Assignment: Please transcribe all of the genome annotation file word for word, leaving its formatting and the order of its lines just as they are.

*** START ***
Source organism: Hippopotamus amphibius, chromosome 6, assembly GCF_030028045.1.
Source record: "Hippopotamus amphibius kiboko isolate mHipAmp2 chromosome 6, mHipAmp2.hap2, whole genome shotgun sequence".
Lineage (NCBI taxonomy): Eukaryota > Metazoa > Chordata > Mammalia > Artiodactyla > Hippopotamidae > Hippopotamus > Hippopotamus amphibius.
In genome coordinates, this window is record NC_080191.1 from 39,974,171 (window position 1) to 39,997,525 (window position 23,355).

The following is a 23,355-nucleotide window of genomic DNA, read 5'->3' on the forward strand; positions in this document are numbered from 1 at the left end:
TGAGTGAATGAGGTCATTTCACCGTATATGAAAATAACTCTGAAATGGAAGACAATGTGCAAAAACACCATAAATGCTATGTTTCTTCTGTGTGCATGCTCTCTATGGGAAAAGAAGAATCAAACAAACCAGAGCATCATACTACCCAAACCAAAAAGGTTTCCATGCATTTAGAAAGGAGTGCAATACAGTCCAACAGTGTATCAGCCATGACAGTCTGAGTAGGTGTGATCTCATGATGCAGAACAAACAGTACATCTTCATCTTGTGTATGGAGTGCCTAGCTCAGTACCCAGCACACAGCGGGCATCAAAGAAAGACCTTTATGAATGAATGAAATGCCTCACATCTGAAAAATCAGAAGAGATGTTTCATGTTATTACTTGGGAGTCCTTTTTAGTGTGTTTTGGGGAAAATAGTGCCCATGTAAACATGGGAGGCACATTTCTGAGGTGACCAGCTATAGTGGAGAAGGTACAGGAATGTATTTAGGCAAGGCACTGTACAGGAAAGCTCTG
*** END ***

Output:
Source organism: Hippopotamus amphibius, chromosome 6, assembly GCF_030028045.1.
Source record: "Hippopotamus amphibius kiboko isolate mHipAmp2 chromosome 6, mHipAmp2.hap2, whole genome shotgun sequence".
Lineage (NCBI taxonomy): Eukaryota > Metazoa > Chordata > Mammalia > Artiodactyla > Hippopotamidae > Hippopotamus > Hippopotamus amphibius.
In genome coordinates, this window is record NC_080191.1 from 39,974,171 (window position 1) to 39,997,525 (window position 23,355).

The following is a 23,355-nucleotide window of genomic DNA, read 5'->3' on the forward strand; positions in this document are numbered from 1 at the left end:
TGAGTGAATGAGGTCATTTCACCGTATATGAAAATAACTCTGAAATGGAAGACAATGTGCAAAAACACCATAAATGCTATGTTTCTTCTGTGTGCATGCTCTCTATGGGAAAAGAAGAATCAAACAAACCAGAGCATCATACTACCCAAACCAAAAAGGTTTCCATGCATTTAGAAAGGAGTGCAATACAGTCCAACAGTGTATCAGCCATGACAGTCTGAGTAGGTGTGATCTCATGATGCAGAACAAACAGTACATCTTCATCTTGTGTATGGAGTGCCTAGCTCAGTACCCAGCACACAGCGGGCATCAAAGAAAGACCTTTATGAATGAATGAAATGCCTCACATCTGAAAAATCAGAAGAGATGTTTCATGTTATTACTTGGGAGTCCTTTTTAGTGTGTTTTGGGGAAAATAGTGCCCATGTAAACATGGGAGGCACATTTCTGAGGTGACCAGCTATAGTGGAGAAGGTACAGGAATGTATTTAGGCAAGGCACTGTACAGGAAAGCTCTG